World markets are still waiting for the other shoe to drop, but the big German boot that is Deutsche Bank is hardly undone – it just needs a bit of a polish, says Saxo Bank head of equities strategy Peter Garnry.
"Deutsche Bank is now at a level that is lower than the one seen in 2011 when we thought the whole system was going to fall apart," says Garnry, adding that it is presently in line with the lows seen at the nadir of the last financial crisis in 2009.
Looking at the numbers, continues Garny, DB's "underlying core earnings are sufficient to support a a higher valuation – I think [the present panic] is completely overblown.
Deutsche Bank shares are presently trading around €13.
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Source: Saxo Bank
In other single-stock stories, Garnry reports than Copenhagen-based Maersk and Pandora have both released new figures supporting a weak overall outlook with the former weighed down by low oil prices and the latter posting a deteriorating cashflow.
"I think something is brewing [with Pandora]," Garnry concludes; "it can't escape the slowdown."
Elsewhere, today's Asian session showed that yesterday's flight from stocks remains in full force as the Nikkei followed Tuesday's 5.40% drop with a further 4% plunge as of midday, but the benchmark Japanese index did recover somewhat into the close, ultimately clocking in with a 2.31% loss.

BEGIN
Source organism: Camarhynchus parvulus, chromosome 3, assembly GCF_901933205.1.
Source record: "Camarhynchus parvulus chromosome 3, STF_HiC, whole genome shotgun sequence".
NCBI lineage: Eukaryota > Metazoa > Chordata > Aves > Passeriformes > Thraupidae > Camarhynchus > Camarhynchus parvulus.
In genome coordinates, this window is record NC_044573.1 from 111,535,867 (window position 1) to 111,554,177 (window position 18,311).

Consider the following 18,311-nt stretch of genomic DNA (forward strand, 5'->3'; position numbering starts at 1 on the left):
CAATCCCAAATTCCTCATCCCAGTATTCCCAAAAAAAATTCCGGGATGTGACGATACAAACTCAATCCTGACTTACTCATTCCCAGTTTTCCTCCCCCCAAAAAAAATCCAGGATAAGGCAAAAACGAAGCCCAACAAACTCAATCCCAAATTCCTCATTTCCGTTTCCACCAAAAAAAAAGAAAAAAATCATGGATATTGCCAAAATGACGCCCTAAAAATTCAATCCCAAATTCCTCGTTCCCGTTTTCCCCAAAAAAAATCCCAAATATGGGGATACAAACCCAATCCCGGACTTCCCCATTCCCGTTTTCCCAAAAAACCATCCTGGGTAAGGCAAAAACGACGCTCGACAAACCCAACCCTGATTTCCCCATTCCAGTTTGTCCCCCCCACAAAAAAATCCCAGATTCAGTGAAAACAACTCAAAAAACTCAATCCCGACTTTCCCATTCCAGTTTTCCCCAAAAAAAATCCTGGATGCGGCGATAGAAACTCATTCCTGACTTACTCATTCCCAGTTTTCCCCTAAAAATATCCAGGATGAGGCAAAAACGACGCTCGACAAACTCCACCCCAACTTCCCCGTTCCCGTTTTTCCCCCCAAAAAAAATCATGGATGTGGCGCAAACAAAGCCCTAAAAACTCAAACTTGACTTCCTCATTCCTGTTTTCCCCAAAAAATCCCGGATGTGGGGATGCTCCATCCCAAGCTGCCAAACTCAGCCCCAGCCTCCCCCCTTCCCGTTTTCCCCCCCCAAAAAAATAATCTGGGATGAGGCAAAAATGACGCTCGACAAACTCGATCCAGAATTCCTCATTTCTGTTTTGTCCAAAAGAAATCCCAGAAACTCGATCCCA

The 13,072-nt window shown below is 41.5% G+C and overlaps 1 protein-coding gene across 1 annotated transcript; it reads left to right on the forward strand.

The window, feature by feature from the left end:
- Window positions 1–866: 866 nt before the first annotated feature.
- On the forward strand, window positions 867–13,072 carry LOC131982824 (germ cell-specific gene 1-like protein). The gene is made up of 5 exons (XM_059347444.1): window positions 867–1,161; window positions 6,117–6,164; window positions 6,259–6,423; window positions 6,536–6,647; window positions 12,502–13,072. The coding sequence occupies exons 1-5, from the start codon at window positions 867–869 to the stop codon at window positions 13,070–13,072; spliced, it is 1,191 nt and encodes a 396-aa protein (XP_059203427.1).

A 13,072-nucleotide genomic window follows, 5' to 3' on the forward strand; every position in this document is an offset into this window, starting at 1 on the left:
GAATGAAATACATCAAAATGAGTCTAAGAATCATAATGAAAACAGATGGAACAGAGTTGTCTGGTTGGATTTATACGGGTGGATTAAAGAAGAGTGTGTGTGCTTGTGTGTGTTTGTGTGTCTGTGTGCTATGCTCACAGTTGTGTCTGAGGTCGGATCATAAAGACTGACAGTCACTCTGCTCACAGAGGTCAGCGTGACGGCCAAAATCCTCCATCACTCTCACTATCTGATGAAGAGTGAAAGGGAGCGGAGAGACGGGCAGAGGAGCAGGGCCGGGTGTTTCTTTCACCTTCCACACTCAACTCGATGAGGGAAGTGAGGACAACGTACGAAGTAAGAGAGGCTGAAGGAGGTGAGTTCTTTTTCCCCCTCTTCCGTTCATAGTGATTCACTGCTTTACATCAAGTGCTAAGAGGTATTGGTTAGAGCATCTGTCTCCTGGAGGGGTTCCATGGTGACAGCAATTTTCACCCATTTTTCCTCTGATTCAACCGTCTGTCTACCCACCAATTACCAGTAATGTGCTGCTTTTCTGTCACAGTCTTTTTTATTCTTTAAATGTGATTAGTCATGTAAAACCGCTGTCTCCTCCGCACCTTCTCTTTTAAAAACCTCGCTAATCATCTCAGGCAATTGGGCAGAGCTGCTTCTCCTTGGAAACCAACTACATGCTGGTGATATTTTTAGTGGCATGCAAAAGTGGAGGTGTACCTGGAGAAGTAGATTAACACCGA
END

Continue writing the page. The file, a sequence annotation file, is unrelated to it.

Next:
While most of Asia remains closed for the Lunar New Year, reports Saxo trader Christoffer Moltke-Leth from Singapore, the Australian ASX 200 followed Japan's lead with a 1.17% decline.
In both Australia and Japan, notes Saxo head of FX strategy John J Hardy, the equities losses came on the back of currency rallies with both the AUD and the JPY gaining ground against the USD.
The greenback, in fact, is broadly softer ahead of today's testimony from Federal Reserve chair Janet Yellen. Markets, it would appear, are expecting a dovish move from the Fed in response to the current sentiment woes, but given the inefficacy of recent moves from the central banks of both Europe and Japan, Hardy is left to wonder if markets "can even gain anything from [Yellen's] address".
"Either we accelerate to the downside here or [Yellen's speech allows us to] find some reason for confidence," says Hardy, pointing out that a continuation of present themes would place the 115.00 area in focus for EURUSD.
Saxo fixed income trader Michael Boye echoes Hardy's statements on the centrality of today's address of the Fed, noting as well that German yields have moved higher from short-term lows in early European trading.
"Investors should stay alert here," cautions Boye, adding that Yellen's remarks could surface in written form – and move prices – before the Fed chair's televised address.
Will the sun shine on Deutsche Bank in today's session? Photo: iStock
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